For many job seekers, manufacturing pipeline is a welcome gift

7 Jan 2019

Most of the 18 students in the design engineering class are settled into their seats and working with the NX software when one man wanders in late, looking more dressed-up than most, in a button-down shirt, tie and suspenders.

Instructor Cecil Carter stops to ask, "How was the interview, was it good?" The man replies with a thumbs-up. A woman later walks in, is asked a similar question and nonchalantly replies, "I got it."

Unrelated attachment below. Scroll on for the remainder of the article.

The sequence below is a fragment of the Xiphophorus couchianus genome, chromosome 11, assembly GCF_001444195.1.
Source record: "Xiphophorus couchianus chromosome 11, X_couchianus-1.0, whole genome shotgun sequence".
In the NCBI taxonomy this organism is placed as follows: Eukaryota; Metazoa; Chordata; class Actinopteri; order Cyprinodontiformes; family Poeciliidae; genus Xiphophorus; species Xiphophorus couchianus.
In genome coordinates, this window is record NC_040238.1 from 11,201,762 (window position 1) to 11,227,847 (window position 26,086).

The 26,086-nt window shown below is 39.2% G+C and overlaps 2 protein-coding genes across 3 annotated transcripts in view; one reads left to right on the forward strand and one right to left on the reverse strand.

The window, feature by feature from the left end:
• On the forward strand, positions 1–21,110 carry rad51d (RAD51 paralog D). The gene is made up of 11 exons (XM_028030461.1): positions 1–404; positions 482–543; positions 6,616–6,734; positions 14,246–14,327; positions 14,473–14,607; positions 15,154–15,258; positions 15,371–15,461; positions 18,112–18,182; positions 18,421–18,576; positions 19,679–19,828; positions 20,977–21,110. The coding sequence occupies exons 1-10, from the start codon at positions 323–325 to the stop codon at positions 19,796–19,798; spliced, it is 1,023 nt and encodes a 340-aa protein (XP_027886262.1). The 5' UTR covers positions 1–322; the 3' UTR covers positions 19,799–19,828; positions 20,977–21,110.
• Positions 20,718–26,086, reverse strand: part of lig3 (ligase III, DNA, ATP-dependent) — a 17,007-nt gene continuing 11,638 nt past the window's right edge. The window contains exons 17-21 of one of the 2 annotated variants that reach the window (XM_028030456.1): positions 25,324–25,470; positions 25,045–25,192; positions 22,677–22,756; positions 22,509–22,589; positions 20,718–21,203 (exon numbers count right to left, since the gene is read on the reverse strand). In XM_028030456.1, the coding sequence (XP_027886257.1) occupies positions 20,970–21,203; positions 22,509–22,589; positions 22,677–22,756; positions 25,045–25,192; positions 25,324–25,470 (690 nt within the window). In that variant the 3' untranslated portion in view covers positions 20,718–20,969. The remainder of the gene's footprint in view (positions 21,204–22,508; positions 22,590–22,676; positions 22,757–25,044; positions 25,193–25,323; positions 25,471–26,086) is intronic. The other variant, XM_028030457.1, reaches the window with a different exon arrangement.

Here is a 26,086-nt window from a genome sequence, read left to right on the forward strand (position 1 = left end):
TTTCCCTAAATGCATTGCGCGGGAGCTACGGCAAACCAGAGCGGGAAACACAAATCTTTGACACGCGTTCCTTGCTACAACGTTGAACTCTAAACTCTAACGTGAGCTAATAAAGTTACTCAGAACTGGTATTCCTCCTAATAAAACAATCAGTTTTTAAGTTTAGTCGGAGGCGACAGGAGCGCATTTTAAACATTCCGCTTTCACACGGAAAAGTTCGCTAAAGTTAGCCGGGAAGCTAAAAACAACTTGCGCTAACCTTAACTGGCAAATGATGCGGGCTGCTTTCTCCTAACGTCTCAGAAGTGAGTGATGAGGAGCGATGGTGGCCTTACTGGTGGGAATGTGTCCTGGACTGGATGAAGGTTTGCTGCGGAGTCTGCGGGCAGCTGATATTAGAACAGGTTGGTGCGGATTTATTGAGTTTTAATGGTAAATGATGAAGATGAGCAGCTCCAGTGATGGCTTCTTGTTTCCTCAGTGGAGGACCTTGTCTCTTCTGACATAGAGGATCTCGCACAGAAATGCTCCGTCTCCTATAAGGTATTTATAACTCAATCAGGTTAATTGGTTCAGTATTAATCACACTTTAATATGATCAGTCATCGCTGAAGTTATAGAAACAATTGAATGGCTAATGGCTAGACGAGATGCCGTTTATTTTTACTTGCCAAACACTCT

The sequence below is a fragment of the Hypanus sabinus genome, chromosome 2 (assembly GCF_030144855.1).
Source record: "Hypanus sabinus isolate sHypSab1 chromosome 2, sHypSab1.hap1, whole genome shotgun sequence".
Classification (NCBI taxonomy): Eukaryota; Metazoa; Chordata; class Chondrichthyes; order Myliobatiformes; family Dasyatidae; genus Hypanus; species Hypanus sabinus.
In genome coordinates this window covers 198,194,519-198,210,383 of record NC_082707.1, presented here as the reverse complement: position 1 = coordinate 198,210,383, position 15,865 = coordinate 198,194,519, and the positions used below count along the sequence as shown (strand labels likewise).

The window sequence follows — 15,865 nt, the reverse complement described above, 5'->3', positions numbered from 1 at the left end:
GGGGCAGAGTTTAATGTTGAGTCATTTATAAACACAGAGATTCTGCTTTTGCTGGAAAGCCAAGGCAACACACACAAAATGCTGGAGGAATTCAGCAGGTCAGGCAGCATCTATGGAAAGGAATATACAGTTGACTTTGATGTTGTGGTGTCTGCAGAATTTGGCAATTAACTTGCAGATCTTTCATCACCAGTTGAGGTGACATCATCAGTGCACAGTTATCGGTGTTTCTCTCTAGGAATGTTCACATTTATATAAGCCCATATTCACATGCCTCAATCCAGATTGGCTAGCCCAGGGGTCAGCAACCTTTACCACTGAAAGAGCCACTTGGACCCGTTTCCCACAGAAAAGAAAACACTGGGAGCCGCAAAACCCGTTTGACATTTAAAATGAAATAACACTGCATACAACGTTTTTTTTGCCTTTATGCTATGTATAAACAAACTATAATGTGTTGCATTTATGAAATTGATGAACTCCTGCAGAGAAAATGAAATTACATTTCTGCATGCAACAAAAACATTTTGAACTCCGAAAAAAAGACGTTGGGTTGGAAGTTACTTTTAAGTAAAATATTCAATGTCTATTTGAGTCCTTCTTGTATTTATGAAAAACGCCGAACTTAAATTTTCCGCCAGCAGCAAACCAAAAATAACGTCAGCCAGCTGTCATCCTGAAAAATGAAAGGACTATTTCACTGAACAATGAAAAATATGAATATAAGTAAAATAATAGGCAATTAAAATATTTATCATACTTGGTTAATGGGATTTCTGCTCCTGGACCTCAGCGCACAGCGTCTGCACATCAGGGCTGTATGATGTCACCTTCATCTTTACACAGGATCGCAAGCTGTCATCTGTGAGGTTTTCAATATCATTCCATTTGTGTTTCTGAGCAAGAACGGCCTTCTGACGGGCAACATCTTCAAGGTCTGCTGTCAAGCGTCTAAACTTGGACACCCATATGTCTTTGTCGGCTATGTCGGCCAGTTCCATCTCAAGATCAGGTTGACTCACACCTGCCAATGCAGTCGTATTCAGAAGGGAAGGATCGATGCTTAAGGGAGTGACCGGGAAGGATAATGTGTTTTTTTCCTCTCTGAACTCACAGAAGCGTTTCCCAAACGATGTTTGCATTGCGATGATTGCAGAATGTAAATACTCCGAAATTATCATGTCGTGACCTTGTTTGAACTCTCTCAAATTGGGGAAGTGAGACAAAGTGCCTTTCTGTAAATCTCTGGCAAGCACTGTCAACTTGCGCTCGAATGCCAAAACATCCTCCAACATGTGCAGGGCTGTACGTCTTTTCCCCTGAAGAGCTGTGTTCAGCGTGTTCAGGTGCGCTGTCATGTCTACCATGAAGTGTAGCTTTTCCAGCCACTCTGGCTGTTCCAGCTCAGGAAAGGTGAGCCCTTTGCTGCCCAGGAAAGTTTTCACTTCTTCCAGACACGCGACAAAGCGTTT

Carter doesn't seem to mind the tardiness, because the reason people are late is exactly why they're in this five-week, 150-hour course: to get a job, typically at Electric Boat.

These students were in the ninth cohort of this class. It's one of several courses — all at no cost to enrollees — as part of the Manufacturing Pipeline Initiative that the Eastern Connecticut Workforce Investment Board launched in 2016 to teach the skills that employers are seeking.

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